CLIENT UPDATE

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May 21, 2009

Out-of-State Employees May Sue New York Employers
Under the State and City Human Rights Laws

On May 7, 2009 the New York Appellate Division, First Department held that New York courts have subject matter jurisdiction over discrimination claims filed under the New York State Human Rights Law (“NYSHRL”) and the New York City Human Rights Law (“NYCHRL”) where the act of discrimination occurred within New York, even if the effects of the alleged discrimination are felt primarily outside the state. Hoffman v. Parade Publications, 2009 NY Slip Op 3678 (N.Y. App. Div. May 7, 2009)

In Hoffman, a salesman who worked and resided in Georgia brought an action for age discrimination under the NYSHRL and NYCHRL when he was terminated from his employment at Parade Magazine. Plaintiff alleged that the termination decision was made at the company’s office in New York City. Plaintiff also alleged that he reported to, and occasionally traveled to meet with, the company’s management in New York City. Plaintiff further alleged that, after being informed of the decision to terminate his employment but prior to the effective date of termination, he traveled to New York City to discuss alternatives to his termination.

Parade Magazine moved to dismiss the action on the grounds that the New York court lacked subject matter jurisdiction over the action because the alleged misconduct did not occur either in New York City or State. The lower court agreed, citing Shah v. Wilco Systems, Inc., 27 A.D.3d 169 (2005), a First Department decision which held that a New York court had no jurisdiction over a discrimination claim brought by a New Jersey employee who was informed of her termination in New Jersey. In its decision, the Shah court announced that “the locus of the decision to terminate [the employee] is of no moment. What is significant is where the impact is felt.”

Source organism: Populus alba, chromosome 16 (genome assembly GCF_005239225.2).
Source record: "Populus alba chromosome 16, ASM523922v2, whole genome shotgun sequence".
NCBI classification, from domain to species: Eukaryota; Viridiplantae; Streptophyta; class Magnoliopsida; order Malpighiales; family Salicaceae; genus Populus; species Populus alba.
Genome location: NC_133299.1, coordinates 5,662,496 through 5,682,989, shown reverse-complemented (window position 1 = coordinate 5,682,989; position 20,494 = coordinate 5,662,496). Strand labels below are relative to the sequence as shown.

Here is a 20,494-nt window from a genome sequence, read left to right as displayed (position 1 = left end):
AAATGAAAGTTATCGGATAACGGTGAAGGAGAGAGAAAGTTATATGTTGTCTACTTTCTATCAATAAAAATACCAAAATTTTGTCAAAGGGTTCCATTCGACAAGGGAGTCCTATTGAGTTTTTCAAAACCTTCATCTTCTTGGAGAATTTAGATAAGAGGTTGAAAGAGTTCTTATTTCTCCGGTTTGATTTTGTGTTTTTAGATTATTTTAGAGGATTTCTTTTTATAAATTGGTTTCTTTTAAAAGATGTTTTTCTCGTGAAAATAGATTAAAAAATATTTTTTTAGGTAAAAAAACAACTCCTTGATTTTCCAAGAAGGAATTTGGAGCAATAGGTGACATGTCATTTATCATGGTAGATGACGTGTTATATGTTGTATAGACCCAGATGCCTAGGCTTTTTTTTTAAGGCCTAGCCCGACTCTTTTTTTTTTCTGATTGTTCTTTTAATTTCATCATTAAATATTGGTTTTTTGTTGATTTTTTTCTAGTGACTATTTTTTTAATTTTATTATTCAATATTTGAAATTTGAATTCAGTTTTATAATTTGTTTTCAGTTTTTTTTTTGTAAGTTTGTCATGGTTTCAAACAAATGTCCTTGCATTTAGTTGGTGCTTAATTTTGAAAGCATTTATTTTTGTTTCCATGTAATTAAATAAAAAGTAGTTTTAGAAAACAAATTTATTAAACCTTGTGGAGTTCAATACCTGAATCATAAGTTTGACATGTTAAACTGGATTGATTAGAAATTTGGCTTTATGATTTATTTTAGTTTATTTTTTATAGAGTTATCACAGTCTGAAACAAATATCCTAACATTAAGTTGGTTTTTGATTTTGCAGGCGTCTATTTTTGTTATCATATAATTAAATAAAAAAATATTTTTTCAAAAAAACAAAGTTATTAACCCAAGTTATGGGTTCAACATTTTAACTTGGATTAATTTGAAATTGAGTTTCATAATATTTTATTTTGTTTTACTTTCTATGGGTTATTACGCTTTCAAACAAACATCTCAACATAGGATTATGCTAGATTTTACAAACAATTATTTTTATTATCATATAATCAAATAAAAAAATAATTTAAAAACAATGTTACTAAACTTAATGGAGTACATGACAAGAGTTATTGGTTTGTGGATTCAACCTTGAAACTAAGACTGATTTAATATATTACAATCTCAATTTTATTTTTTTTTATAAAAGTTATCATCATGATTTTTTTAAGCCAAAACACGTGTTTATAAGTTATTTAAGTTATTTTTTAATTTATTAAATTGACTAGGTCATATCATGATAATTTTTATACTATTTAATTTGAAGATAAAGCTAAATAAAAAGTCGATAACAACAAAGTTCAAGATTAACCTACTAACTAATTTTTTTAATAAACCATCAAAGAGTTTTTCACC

Court Rejects “Impact Rule”

Without expressly overruling Shah, the Hoffman court refused to apply the impact rule articulated in Shah. It explained that Shah’s “locus . . . is of no moment” language was not necessary to the holding and was unsupported by prior precedent. According to the Hoffman court, the impact rule should not be applied so broadly as to preclude any discrimination action “where the allegations support the assertion that the act of discrimination was made in New York.” Instead, the court followed the reasoning of the federal district court in Rylott-Rooney v. Alitalia-Linee Aeree Italiane-Societa Per Azioni, 549 F. Supp. 2d 547 (S.D.N.Y. 2008), which focused on whether the alleged discriminatory action took place within New York.

In Rylott-Rooney, an employee who lived and worked in Minnesota brought an action for discrimination when she was terminated while temporarily visiting in New York. The district court held that subject matter jurisdiction in a New York court was proper, explaining that the NYSHRL and NYCHRL apply either when the initial discriminatory act (i.e., the termination) occurs in New York or when the original experience of injury, which occurs at the employee’s workplace, is in New York.

Relying on Rylott-Rooney, the Hoffman court found it significant that the plaintiff had received a call from New York notifying him of his termination and had subsequently traveled to New York to discuss the termination. Thus, according to the Hoffman court, the fact that the termination decision occurred in New York was sufficient, on its own, to establish discrimination “within” New York, even if, as the employer argued, the employee felt the effects of the termination only in Georgia. The Hoffman court also explained that it would be improper for courts of other jurisdictions to respond to acts of discrimination that allegedly occurred in New York.

Significance for Employers

Employers should be aware that, as a result of the Hoffman decision, an out-of-state employee may be able to seek redress in New York courts for allegations of employer misconduct when the allegedly discriminatory decision was made in New York. Employers should consider addressing this possibility when entering into employment contracts and termination and release agreements with out-of-state employees. We are available to assist you in this regard.

Of course, if you should have any questions regarding this decision, please contact us.